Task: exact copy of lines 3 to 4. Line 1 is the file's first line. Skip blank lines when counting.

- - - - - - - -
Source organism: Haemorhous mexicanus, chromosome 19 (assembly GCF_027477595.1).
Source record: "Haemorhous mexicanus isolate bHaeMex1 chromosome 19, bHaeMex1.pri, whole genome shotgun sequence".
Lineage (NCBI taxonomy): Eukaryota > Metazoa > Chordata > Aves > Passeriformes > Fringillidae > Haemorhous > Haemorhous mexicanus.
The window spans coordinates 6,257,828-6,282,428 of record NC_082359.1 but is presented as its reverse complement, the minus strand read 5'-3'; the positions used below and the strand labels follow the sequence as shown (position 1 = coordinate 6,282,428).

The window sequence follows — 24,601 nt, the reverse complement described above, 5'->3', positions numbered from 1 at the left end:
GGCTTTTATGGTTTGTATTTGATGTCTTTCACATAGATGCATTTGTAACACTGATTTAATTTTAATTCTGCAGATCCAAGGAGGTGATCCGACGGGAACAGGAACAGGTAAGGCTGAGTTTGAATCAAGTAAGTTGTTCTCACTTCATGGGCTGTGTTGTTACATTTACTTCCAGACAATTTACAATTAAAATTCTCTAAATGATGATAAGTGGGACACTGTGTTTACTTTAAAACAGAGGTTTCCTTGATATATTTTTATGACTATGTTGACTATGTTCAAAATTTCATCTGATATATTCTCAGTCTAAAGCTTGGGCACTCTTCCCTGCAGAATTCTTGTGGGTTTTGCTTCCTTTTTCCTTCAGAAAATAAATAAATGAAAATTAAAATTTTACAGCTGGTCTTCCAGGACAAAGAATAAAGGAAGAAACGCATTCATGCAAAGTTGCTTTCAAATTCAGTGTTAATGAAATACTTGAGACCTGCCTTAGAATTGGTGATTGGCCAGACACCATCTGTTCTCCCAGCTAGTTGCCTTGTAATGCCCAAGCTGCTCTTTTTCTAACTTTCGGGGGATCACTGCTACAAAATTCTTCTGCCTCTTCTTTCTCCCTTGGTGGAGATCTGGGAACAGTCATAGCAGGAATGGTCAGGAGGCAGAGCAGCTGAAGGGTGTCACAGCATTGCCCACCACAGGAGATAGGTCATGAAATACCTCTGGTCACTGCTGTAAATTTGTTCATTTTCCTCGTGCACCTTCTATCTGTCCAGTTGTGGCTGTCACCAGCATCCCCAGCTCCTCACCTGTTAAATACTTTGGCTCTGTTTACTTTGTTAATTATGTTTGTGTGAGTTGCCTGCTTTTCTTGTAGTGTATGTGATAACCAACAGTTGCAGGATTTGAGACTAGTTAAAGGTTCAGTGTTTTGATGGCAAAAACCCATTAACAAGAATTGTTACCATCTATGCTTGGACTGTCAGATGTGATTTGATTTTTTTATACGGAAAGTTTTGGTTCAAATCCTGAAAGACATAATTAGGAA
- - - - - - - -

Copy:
Lineage (NCBI taxonomy): Eukaryota > Metazoa > Chordata > Aves > Passeriformes > Fringillidae > Haemorhous > Haemorhous mexicanus.
The window spans coordinates 6,257,828-6,282,428 of record NC_082359.1 but is presented as its reverse complement, the minus strand read 5'-3'; the positions used below and the strand labels follow the sequence as shown (position 1 = coordinate 6,282,428).